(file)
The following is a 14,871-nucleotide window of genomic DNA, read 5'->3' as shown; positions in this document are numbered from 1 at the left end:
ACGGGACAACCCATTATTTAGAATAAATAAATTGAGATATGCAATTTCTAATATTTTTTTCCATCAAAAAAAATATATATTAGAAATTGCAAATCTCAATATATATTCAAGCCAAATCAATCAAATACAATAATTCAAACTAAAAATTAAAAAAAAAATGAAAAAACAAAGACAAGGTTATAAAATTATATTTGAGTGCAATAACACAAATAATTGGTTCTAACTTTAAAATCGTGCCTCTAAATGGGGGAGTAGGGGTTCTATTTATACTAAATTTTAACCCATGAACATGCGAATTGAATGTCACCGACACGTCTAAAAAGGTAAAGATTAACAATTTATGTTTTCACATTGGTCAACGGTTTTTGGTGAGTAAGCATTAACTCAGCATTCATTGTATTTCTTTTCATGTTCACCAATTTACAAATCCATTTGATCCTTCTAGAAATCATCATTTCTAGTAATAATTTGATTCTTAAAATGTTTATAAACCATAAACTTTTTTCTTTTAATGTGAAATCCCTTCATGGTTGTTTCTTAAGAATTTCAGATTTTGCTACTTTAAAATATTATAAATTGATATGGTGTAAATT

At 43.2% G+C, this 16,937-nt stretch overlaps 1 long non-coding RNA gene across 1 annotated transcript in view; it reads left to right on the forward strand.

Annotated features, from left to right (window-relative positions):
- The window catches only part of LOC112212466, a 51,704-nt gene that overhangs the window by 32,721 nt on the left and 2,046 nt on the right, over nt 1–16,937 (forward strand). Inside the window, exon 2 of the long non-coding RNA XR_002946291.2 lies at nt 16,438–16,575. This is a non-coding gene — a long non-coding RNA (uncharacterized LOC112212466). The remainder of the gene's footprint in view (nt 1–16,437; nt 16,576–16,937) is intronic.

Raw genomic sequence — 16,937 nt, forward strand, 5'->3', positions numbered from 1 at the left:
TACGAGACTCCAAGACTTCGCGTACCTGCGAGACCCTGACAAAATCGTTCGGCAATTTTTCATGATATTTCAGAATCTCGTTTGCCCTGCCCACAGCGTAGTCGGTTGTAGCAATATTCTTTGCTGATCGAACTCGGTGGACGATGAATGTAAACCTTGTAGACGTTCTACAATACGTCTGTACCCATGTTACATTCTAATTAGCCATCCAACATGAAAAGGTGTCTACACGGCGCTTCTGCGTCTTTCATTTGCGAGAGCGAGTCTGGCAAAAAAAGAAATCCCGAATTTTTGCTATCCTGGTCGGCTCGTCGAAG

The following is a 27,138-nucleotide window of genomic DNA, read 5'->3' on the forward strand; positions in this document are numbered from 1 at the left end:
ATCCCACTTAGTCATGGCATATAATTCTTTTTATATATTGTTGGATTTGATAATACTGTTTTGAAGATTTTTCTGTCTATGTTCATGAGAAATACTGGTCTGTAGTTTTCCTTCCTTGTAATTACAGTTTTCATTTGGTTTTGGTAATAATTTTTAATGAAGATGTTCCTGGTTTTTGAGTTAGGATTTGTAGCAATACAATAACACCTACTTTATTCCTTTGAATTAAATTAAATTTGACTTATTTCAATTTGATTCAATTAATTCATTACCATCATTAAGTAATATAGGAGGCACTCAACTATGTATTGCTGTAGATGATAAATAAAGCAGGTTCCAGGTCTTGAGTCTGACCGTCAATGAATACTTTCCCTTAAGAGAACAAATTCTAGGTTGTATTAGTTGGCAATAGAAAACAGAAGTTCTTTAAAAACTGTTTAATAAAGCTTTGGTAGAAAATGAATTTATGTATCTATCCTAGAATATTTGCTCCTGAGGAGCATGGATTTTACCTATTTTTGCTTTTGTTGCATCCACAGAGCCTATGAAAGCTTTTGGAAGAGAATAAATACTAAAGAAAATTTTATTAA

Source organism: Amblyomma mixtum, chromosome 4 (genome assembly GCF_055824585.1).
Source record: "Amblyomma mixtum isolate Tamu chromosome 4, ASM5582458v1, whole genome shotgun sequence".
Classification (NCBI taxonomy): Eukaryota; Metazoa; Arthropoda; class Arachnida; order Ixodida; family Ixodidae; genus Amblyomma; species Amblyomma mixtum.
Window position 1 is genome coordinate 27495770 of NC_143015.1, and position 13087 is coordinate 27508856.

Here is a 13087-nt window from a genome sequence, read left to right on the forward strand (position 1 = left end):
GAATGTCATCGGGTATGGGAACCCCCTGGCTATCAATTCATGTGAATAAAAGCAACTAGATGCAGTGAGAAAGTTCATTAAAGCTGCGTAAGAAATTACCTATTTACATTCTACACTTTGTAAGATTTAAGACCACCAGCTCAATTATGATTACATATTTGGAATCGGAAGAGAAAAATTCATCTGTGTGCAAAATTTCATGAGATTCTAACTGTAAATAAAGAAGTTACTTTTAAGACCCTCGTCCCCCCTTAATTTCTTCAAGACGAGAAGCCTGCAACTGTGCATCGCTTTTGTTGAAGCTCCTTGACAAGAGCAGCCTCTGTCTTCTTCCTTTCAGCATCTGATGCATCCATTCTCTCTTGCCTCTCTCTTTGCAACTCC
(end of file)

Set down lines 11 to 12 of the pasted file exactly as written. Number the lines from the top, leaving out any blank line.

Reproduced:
Source record: "Amblyomma mixtum isolate Tamu chromosome 4, ASM5582458v1, whole genome shotgun sequence".
Classification (NCBI taxonomy): Eukaryota; Metazoa; Arthropoda; class Arachnida; order Ixodida; family Ixodidae; genus Amblyomma; species Amblyomma mixtum.